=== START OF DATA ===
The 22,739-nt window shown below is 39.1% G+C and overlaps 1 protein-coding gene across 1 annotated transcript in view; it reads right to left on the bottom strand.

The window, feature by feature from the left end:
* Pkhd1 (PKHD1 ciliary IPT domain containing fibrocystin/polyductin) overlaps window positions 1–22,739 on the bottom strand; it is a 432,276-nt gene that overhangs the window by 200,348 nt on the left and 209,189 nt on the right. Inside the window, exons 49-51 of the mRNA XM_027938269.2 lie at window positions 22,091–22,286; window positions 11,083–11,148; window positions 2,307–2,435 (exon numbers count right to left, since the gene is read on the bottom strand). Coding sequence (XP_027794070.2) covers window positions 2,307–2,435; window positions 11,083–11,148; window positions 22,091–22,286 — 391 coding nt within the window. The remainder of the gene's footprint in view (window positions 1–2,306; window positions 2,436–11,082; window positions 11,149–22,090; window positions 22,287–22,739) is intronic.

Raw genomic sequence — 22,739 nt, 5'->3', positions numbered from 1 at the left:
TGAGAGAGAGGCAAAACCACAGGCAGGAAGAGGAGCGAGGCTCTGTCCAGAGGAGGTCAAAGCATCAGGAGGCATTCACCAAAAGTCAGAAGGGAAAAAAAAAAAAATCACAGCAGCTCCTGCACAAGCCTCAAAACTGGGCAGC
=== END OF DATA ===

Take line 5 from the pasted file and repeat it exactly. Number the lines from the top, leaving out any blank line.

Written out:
TGAGAGAGAGGCAAAACCACAGGCAGGAAGAGGAGCGAGGCTCTGTCCAGAGGAGGTCAAAGCATCAGGAGGCATTCACCAAAAGTCAGAAGGGAAAAAAAAAAAAATCACAGCAGCTCCTGCACAAGCCTCAAAACTGGGCAGC